Arts & Culture


Penguins are among the many kinds of animals to appear in ‘ZooZoo.’
Penguins are among the many kinds of animals to appear in ‘ZooZoo.’ PHOTO BY FRITZ LIEDTKE

Insomniac hippos, restaurant dining anteaters, game-playing penguins and other cavorting creatures will star in “ZooZoo,” an entertainment for all ages at the Cohan Center.

The costumes and masks are charming, and the situations fun and fanciful. But the creative energy of the show comes from the art of movement, said Jerry Mouawad, co-founder of Imago Theatre, in an interview from company headquarters in Portland, Ore.

“Motion brings the creatures to life in universal situations,” he said. “It’s about what it’s like to be alive, with life’s frustrations and complications.”

The movement is a combination of mime, dance, gymnastics and comedy.

“There are no words or narration, it’s more fluid,” Mouawad, said. “There are no messages … it’s the same as going to the zoo.”

The pieces vary in length and each piece has a beginning, middle and end, like short plays. The situations are immediately recognizable because the reactions of the characters are so familiar and intuitive. Humans and animals often react in the same way, and audience members can relate both physically and psychologically.

One of the universal situations is gravity, Mouawad explained: “Something as simple as a cup falling over on the table. … It’s larger than life onstage.”

The physical style of the company is based on the teachings of French movement master Jacques Lecoq. Mouawad and Carol Triffle, his wife and co-founder of Imago Theatre, studied with Lecoq, and Triffle was Lecoq’s assistant at one time. Lecoq’s methodology also influenced many other theater companies, among them Mummenschanz and Theatre du Soleil.

Offering an analogy, Mouawad said, Lecoq’s teachings were so basic to the arts of movement that “if you had been studying writing, he would have been teaching words.”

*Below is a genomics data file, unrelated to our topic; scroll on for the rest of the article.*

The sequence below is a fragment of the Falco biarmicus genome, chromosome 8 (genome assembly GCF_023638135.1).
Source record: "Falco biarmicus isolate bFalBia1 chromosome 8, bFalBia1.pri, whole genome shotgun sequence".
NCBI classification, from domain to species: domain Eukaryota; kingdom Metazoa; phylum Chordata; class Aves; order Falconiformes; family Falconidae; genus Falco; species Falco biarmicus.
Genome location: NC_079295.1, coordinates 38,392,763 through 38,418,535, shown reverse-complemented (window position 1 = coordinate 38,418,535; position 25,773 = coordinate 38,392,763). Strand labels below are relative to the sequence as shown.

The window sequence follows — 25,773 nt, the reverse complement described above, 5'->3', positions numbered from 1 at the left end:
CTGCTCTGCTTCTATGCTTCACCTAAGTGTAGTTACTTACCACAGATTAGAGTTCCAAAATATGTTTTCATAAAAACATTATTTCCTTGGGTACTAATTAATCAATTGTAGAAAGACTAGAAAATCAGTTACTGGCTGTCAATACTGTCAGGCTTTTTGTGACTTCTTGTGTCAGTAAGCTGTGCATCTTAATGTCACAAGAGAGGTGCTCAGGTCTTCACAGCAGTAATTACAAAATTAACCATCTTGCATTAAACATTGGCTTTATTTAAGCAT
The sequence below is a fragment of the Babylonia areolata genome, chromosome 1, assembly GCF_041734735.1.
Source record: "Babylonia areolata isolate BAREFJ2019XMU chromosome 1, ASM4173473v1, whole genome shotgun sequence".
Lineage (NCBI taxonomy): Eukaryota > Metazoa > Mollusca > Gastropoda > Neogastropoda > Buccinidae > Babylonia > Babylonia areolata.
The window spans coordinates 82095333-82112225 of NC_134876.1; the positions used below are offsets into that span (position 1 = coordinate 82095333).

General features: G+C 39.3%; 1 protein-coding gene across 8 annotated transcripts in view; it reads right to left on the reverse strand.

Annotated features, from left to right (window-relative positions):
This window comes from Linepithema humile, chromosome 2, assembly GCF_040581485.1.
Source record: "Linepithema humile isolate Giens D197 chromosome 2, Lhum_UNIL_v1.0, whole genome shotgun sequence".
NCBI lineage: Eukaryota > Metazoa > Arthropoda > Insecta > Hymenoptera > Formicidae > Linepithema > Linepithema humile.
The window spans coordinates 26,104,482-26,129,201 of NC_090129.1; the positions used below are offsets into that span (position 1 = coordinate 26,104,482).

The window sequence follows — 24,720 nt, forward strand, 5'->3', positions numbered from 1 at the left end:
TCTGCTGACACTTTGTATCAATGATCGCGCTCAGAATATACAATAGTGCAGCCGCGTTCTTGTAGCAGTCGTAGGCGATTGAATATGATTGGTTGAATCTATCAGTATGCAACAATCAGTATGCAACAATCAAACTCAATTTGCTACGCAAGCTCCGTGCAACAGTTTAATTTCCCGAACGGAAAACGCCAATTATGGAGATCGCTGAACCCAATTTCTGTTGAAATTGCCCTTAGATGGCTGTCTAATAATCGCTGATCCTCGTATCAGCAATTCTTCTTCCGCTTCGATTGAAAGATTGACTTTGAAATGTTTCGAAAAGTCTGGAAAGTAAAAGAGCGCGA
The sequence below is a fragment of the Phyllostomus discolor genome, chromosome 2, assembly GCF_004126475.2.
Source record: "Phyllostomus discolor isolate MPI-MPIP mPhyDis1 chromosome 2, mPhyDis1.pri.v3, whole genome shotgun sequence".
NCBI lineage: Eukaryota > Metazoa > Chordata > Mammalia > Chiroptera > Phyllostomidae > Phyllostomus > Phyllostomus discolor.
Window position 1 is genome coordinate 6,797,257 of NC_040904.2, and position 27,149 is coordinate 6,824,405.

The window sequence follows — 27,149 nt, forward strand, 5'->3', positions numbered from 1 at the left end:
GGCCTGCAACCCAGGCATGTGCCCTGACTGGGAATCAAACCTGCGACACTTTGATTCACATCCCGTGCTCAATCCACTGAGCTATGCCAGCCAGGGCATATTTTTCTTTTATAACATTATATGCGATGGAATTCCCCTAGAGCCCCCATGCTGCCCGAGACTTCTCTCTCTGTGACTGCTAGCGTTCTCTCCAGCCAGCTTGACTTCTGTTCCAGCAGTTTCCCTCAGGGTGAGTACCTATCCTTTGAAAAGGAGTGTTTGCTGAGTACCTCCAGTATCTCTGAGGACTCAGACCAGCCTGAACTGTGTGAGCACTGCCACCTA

Imago Theatre’s performers have a range of talent, he noted. “They need to be athletic, good movers, with comic timing and stage presence. When we announce auditions, we ask for people with the grace of a dancer, the depth of an actor and the timing of a comedian.”

The five performers in “ZooZoo” are in their 20s and early 30s. Because the physical demands are high, most don’t want to do it after 40, Mouawad said.

“ZooZoo” is made up of the most popular pieces from the company’s earlier shows, “Frogz” and “Biglittlethings.” The process of developing a piece is to create, then rehearse and improvise.

“We revise. For example, the polar bears went through some variations until they decided what they wanted to do.”

The company workshopped two hours a day for eight weeks designing the rabbits’ four-minute piece. Some of the other creatures in the show include polar bears and frogs.

Not all of the characters are animals. “Windbags” is about accordions that come to life, from a hand-held size to 12 feet tall. Special effects are also used, such as blacklight in “Bug Eyes,” a fanciful piece about fireflies.

The original music is by Katie Griesar, who has been with the company for 10 years. It’s eclectic and appropriate for each segment, including toy instruments, classical, and circus music.

Mouawad and Triffle used to design and fabricate all the masks and costumes.

“Carol and I did our early work in a one-bedroom apartment. Our spaces grew until we were in the large building we have now,” Mouawad said. “Whether we do it ourselves depends on how large the project is—we do use other people. Now I might design a mask and someone else will complete it.”

“ZooZoo” is advertised for ages 4 and up, but Mouward said even younger children will enjoy it. The show is designed for all ages, and audiences enjoy it on different levels.